Thousands of cancer diagnoses tied to a poor diet, study finds

Here's How Many US Cancer Cases Are Tied to Unhealthy Diets

Here's How Many US Cancer Cases Are Tied to Unhealthy Diets

Avoiding two main diet mistakes might help us to stave off our cancer risk, according to a new study.

While cancer-fighting scientists have warned us off everything from bacon to too-hot beverages, it can be hard to identify which foods we should be introducing into our diet, instead.

The investigators also looked at specific eating habits linked with cancer risk.

The Tufts University study found that poor diets cause about the same number of cancer cases as alcohol consumption does in the United States.

"Our findings underscore the opportunity to reduce cancer burden and disparities in the United States by improving food intake", Zhang said.

More than 80,000 cancer cases diagnosed each year in the US may be tied to an unhealthy diet, according to a new study.

The study, conducted by the Friedman School of Nutrition Science and Policy at Tufts, analyzed cancer diagnoses among USA adults from 2015 along with data from two national surveys on Americans' diets to determine how many cases were linked to diets low in vegetables, fruits, whole grains and high in processed sugar, sugary beverages and red meats.

A new study has found that a poor diet could lead to a higher risk of cancer.

Celebrities are increasingly talking about different cancer symptoms in an effort to raise public attention around their conditions. That was followed by cancer of the mouth, pharynx and larynx, for which dietary factors accounted for about 14,400 cases; uterine cancer, for which 3,165 cases were tied to diet, and postmenopausal breast cancer, for which 3,060 cases were tied to diet.

"This proportion is comparable to the proportion of cancer burden attributable to alcohol", she said. Those estimations were made using diet-cancer associations found in separate studies.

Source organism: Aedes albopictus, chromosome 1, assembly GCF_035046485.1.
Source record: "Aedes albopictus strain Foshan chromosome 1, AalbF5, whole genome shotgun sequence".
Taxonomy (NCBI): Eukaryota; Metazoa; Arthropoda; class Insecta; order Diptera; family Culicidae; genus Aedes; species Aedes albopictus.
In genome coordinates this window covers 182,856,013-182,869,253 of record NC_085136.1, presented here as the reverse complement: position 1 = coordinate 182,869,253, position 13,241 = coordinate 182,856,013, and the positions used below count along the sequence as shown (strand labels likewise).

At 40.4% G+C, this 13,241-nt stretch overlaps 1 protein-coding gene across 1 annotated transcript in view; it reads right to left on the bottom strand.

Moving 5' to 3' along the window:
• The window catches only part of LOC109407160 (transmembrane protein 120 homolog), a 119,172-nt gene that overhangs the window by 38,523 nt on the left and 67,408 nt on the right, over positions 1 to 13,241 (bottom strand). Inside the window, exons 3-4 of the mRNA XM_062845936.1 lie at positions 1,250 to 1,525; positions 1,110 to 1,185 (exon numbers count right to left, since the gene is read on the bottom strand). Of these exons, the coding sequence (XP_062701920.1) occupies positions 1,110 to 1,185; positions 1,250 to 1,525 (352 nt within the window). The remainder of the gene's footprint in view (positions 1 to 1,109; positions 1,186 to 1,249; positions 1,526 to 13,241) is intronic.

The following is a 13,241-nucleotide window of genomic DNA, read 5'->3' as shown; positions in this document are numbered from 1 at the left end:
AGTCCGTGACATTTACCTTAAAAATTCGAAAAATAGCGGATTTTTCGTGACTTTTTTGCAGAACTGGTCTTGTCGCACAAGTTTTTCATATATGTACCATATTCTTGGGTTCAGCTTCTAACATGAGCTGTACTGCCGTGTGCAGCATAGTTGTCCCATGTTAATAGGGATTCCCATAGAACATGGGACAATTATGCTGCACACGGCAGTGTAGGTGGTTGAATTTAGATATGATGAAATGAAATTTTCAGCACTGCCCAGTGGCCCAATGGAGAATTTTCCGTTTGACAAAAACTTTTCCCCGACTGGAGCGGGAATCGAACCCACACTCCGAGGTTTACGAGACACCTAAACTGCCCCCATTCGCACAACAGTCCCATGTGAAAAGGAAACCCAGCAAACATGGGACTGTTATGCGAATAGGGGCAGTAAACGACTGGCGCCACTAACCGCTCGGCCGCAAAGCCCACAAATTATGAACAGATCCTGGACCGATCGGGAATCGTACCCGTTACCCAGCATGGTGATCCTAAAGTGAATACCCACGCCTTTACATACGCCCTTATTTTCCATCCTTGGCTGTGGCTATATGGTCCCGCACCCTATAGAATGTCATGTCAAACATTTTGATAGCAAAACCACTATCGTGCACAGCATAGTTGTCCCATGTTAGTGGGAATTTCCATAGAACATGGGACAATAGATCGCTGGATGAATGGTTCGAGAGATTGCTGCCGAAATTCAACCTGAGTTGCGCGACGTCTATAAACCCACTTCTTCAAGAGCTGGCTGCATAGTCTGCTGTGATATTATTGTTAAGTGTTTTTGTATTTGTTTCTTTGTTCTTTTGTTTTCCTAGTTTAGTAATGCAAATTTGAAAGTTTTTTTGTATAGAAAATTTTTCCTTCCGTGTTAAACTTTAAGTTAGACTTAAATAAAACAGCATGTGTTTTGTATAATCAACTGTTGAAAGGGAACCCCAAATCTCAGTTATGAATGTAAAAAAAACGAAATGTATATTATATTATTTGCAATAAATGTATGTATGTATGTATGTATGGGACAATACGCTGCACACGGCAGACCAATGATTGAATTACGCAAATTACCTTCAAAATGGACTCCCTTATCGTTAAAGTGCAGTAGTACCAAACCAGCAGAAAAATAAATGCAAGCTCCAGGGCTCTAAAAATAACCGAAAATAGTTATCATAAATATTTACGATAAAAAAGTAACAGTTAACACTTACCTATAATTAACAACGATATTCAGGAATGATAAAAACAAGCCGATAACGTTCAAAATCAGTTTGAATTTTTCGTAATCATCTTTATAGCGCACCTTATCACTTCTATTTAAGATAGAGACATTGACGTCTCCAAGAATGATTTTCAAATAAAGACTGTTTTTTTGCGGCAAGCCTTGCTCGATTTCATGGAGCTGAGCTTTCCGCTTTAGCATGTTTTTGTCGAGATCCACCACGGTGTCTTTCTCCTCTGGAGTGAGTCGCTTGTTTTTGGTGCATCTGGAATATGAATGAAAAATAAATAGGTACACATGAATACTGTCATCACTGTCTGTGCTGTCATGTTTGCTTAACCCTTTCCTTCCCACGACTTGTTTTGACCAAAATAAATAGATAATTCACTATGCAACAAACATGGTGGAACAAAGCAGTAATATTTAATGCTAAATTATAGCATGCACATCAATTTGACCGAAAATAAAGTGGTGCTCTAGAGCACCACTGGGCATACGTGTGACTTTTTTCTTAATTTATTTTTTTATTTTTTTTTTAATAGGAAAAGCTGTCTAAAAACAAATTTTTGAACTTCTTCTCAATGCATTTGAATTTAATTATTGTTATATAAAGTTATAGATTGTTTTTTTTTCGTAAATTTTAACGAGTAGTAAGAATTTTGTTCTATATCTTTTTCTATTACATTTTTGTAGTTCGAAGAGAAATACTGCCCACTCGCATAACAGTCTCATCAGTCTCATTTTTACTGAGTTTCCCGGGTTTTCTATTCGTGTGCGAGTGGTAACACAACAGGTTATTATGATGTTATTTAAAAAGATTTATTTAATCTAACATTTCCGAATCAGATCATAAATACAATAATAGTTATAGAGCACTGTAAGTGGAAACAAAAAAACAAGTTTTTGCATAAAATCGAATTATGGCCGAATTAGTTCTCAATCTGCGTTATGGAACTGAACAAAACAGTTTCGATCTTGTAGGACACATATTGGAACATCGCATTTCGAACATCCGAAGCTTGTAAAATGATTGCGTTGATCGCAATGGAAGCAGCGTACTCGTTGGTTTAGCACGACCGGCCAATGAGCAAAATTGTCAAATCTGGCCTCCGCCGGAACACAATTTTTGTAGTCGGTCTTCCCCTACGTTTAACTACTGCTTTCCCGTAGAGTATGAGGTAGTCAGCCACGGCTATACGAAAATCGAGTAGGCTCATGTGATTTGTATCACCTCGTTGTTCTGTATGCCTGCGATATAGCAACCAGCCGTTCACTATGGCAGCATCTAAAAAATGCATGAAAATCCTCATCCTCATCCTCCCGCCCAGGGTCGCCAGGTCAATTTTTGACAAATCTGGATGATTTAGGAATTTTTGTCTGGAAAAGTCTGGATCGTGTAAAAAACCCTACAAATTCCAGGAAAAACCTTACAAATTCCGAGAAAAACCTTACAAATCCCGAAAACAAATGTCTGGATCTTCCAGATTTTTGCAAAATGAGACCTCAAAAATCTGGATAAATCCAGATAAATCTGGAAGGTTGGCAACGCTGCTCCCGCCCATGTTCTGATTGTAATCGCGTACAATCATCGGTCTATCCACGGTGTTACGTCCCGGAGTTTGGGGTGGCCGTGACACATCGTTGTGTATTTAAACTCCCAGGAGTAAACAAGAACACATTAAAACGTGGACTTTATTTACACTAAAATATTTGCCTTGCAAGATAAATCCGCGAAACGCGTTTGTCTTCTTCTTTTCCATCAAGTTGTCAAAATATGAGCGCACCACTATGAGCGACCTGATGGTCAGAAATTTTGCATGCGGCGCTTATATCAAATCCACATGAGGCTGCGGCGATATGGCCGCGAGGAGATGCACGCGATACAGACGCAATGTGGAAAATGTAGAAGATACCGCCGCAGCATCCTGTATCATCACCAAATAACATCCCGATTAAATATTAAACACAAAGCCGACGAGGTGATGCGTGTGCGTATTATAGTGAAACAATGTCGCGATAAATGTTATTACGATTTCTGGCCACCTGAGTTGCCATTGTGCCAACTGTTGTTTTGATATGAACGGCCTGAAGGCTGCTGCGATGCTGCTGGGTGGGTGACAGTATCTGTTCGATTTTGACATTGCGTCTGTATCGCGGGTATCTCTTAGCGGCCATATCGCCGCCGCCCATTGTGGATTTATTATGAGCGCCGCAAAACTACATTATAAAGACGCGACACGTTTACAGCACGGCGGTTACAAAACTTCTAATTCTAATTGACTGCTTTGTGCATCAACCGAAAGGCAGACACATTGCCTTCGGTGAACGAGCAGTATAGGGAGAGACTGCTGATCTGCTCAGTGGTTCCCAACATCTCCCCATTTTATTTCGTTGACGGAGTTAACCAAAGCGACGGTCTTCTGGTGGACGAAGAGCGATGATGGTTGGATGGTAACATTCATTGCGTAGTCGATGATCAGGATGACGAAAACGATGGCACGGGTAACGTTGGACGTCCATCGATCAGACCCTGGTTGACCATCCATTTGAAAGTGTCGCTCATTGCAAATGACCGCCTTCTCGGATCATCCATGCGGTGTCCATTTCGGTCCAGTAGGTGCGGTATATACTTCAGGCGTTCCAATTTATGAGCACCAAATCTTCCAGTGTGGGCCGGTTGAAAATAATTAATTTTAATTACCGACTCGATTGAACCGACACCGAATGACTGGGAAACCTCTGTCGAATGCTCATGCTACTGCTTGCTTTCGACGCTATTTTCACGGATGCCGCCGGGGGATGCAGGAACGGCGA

Men, middle-aged adults (aged 45 to 64), and black and Hispanic people had the highest rates of diet-associated cancers, compared with other age, gender, or racial/ethnic groups, according to the report.

Method: The researchers reviewed data from the National Health and Nutrition Examination Survey on the dietary intake of US adults between 2013 and 2016. The model also included data from the World Cancer Research Fund on the link between diet and cancer.

The team defined optimal dietary intake based on the dietary distributions associated with the lowest disease risk as assessed by the World Health Organization's Global Burden of Disease (GBD) project.

The researchers caution that self-reported dietary intake data is subject to measurement error. In addition, diet-cancer risk estimates may differ by sex, age, race/ethnicity and other modifiers.

Reference: Zhang, F. F., et al. Preventable cancer burden associated with dietary intake in the United States.

This article has been republished from materials provided by Tufts University.

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